city and administrative centre of Tula oblast (province), western Russia. It lies along the Upa
River, which is a tributary of the Oka River.
First mentioned in 1146 as Taydula, Tula became
the principal stronghold on the southern approaches to Moscow in the 16th century and the center of a series of defensive lines against Tatar attack. A stone citadel of 1530, restored in 1784 and 1824, survives.
In 1552 the city successfully resisted a siege by the Tatars. During the 17th century, Tula developed into the major ironworking city of Russia. It was the site of Russia's first armament factory, built in 1712 by Peter I the Great, and remains a large armament producer.
The city has mechanical, mining, and teacher-training institutes
and one devoted to coal-mining research. Tula was the first place in Russia to develop a ferrous
metallurgy and metalprocessing industry. In metal processing Tula craftsmen acquired great
skill. But most of the enterprises were handicraft artels and small plants producing samovars
and different handmade goods.
With the development of capitalism in Russia industrial enterprises in Tula increased in number. By the end of the 19th century Tula had about 200 enterprises with 13 thousands of workers.
During the years of Soviet power handicraft workshops have been transformed into modern well
equipped enterprises. At present here are many plants and factories in Tula. The Novotulsky Iron
and Steel Works was the first to master the continuous steel casting. This plant produces iron
and steel of various grades. The old gun-making plant produces hunting rifles and sport guns
which help our Soviet sportsmen to win victories at international competitions. The machine
building plants produce metal cutting machines, radio appliances, motor scooters, washing
machines, powerful pumps. There is also a plant in Tula, which manufactures farm machinery.
As in the old days Tula is famous of its samovars, and its accordions which more than once
have won prizes at international trade fairs. In the Tula region there are many coal-mining
enterprises and large chemical works.
Today's Tula is not only an industrial but also a cultural and educational center
of our country. The population of Tula is about half a million. Tula has some research institutions
and many educational establishments. Three theatres, a circus, a regional philharmonic society,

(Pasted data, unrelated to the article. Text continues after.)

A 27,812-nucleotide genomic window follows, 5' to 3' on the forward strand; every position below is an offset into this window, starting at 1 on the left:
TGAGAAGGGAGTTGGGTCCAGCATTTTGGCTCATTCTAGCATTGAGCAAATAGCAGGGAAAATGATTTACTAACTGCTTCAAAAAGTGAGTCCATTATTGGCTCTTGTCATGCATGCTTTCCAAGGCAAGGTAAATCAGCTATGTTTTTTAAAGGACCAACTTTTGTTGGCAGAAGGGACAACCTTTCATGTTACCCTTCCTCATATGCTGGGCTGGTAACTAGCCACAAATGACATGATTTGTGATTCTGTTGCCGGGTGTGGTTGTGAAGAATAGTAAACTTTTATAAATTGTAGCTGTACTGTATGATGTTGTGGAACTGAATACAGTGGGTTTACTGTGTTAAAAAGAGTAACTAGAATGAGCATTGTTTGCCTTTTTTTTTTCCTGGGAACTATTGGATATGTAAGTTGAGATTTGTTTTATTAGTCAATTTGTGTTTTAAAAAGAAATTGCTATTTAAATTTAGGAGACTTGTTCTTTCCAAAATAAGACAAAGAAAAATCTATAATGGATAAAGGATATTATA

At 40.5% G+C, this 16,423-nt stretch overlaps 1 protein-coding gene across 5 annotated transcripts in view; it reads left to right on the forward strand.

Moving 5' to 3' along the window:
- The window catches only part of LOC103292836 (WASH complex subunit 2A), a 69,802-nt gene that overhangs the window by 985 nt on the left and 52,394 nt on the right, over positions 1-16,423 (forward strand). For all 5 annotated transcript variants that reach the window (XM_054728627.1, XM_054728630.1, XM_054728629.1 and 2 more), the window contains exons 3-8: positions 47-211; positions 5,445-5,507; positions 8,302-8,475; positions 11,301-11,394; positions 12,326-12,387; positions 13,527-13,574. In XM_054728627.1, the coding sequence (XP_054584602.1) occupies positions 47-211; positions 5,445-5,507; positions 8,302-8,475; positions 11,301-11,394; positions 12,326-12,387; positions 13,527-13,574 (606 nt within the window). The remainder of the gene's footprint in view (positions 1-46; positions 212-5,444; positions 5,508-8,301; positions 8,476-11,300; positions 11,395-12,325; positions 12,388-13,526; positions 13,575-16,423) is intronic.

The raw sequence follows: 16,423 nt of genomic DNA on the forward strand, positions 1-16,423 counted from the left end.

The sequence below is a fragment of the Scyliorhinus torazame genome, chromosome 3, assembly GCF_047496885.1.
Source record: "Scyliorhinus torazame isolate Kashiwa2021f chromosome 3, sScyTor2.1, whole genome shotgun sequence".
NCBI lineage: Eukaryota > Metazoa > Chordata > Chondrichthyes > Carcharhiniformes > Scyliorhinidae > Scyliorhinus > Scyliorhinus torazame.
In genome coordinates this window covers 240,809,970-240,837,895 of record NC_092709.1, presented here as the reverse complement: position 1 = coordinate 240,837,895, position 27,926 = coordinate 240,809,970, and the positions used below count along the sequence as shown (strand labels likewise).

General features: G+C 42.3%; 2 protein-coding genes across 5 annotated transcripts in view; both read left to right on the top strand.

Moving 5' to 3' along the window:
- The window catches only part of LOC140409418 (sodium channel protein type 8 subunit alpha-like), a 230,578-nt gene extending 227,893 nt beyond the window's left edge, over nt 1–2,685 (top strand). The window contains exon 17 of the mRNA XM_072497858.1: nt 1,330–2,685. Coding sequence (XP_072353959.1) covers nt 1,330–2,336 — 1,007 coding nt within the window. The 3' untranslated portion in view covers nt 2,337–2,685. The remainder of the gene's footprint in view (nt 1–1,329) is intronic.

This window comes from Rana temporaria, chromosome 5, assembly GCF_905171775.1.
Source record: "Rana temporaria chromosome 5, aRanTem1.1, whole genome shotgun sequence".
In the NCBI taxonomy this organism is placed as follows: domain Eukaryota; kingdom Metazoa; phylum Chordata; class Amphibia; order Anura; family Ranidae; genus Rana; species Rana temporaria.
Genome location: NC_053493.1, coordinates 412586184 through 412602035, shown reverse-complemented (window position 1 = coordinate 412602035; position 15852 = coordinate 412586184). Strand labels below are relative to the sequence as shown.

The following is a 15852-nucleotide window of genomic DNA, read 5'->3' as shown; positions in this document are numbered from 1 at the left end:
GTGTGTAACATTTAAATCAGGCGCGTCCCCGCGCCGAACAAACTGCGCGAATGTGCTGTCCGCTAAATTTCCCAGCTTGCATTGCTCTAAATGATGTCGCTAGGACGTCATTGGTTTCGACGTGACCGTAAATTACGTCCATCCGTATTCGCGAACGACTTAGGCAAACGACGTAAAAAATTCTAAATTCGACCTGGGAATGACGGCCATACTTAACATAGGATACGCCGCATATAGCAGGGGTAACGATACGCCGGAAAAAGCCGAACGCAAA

many clubs and palaces of culture, numerous libraries and reading rooms, illustrate the rising
cultural level of the population.
Tula has many places of interest. The Museum of Arms is well known not only in our town. It was established in 1724. In the museum we can see the products of skillful Tula gunsmiths. It has models of Russian weapons beginning with the Kulikovo Battle in 1380 to the years of the Great Patriotic War.
There are also tiny engravings, which one can see
only through a microscope. The Museum of Regional Studies is of great interest too. It presents
to its visitors the heroic past of our town. The Art Gallery has a collection of rare pictures,
sculptures and items of applied arts.
Not far from Tula is Yasnaya Polyana. Here the great Russian writer Leo Tolstoy lived and worked for almost all his life. Now it is a Museum. Many people not only from our country but also abroad visit Yasnaya Polyana every day.
The Kremlin, the Victory Square with its eternal flame and the monument to the
defenders of Tula, the vast central Town Park belong to the sights of Tula. The picture will
not be complete if we forget our central stadium with its sports playgrounds, the indoor
stadium and the famous cycledrome.
The appearance of our town has greatly changed. From a dirty provincial town with wooden houses and narrow streets before the revolution it has turned into a modern city. The main street of our town and many other tree-lined streets are always full of people and the traffic is rather busy. In the streets we can see many cars, buses, trolleybuses, trams, taxis.
Tula grows from day to day. Old houses and back yards have almost completely disappeared giving way to new high buildings. New modern-style districts have appeared in the former suburbs of Tula.
The citizens of Tula are proud of their town which becoming more beautiful from
day to day!
© 2000-2013, Ruslan Esaulov